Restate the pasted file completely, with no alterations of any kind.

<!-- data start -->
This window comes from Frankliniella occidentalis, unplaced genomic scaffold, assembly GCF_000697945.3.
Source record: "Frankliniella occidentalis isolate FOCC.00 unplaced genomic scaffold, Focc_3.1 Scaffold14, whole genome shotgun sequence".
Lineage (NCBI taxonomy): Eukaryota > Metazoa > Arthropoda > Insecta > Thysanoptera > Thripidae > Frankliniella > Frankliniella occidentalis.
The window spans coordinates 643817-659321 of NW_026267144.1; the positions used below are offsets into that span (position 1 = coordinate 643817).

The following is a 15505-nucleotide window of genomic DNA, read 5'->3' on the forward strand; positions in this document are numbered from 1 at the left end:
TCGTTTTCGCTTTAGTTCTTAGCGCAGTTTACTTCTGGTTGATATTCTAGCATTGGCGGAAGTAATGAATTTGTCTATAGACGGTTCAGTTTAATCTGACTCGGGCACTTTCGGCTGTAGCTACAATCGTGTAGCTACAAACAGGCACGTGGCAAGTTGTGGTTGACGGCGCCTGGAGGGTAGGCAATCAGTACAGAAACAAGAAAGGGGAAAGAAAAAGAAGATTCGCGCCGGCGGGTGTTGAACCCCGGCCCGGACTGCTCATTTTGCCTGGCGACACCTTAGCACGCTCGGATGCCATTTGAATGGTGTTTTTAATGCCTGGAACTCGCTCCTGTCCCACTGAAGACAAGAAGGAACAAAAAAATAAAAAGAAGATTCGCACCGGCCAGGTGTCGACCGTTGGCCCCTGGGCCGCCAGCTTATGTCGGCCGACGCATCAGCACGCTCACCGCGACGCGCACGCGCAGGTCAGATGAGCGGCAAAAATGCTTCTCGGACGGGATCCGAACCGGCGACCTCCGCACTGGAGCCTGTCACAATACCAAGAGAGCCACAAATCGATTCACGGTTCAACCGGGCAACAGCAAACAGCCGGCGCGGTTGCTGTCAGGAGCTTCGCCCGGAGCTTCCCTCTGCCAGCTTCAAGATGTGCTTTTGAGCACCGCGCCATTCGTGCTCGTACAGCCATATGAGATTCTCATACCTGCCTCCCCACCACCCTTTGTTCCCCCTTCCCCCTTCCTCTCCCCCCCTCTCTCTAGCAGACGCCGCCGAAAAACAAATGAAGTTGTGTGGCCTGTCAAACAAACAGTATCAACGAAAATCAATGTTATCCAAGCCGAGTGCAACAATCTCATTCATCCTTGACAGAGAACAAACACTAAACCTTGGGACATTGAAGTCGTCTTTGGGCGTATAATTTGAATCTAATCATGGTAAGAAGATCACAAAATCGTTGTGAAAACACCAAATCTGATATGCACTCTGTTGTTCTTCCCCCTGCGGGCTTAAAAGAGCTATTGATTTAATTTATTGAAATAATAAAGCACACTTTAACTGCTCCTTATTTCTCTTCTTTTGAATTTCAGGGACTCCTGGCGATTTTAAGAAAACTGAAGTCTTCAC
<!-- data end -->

This window comes from Frankliniella occidentalis, unplaced genomic scaffold, assembly GCF_000697945.3.
Source record: "Frankliniella occidentalis isolate FOCC.00 unplaced genomic scaffold, Focc_3.1 Scaffold14, whole genome shotgun sequence".
Lineage (NCBI taxonomy): Eukaryota > Metazoa > Arthropoda > Insecta > Thysanoptera > Thripidae > Frankliniella > Frankliniella occidentalis.
The window spans coordinates 643817-659321 of NW_026267144.1; the positions used below are offsets into that span (position 1 = coordinate 643817).

The following is a 15505-nucleotide window of genomic DNA, read 5'->3' on the forward strand; positions in this document are numbered from 1 at the left end:
TCGTTTTCGCTTTAGTTCTTAGCGCAGTTTACTTCTGGTTGATATTCTAGCATTGGCGGAAGTAATGAATTTGTCTATAGACGGTTCAGTTTAATCTGACTCGGGCACTTTCGGCTGTAGCTACAATCGTGTAGCTACAAACAGGCACGTGGCAAGTTGTGGTTGACGGCGCCTGGAGGGTAGGCAATCAGTACAGAAACAAGAAAGGGGAAAGAAAAAGAAGATTCGCGCCGGCGGGTGTTGAACCCCGGCCCGGACTGCTCATTTTGCCTGGCGACACCTTAGCACGCTCGGATGCCATTTGAATGGTGTTTTTAATGCCTGGAACTCGCTCCTGTCCCACTGAAGACAAGAAGGAACAAAAAAATAAAAAGAAGATTCGCACCGGCCAGGTGTCGACCGTTGGCCCCTGGGCCGCCAGCTTATGTCGGCCGACGCATCAGCACGCTCACCGCGACGCGCACGCGCAGGTCAGATGAGCGGCAAAAATGCTTCTCGGACGGGATCCGAACCGGCGACCTCCGCACTGGAGCCTGTCACAATACCAAGAGAGCCACAAATCGATTCACGGTTCAACCGGGCAACAGCAAACAGCCGGCGCGGTTGCTGTCAGGAGCTTCGCCCGGAGCTTCCCTCTGCCAGCTTCAAGATGTGCTTTTGAGCACCGCGCCATTCGTGCTCGTACAGCCATATGAGATTCTCATACCTGCCTCCCCACCACCCTTTGTTCCCCCTTCCCCCTTCCTCTCCCCCCCTCTCTCTAGCAGACGCCGCCGAAAAACAAATGAAGTTGTGTGGCCTGTCAAACAAACAGTATCAACGAAAATCAATGTTATCCAAGCCGAGTGCAACAATCTCATTCATCCTTGACAGAGAACAAACACTAAACCTTGGGACATTGAAGTCGTCTTTGGGCGTATAATTTGAATCTAATCATGGTAAGAAGATCACAAAATCGTTGTGAAAACACCAAATCTGATATGCACTCTGTTGTTCTTCCCCCTGCGGGCTTAAAAGAGCTATTGATTTAATTTATTGAAATAATAAAGCACACTTTAACTGCTCCTTATTTCTCTTCTTTTGAATTTCAGGGACTCCTGGCGATTTTAAGAAAACTGAAGTCTTCAC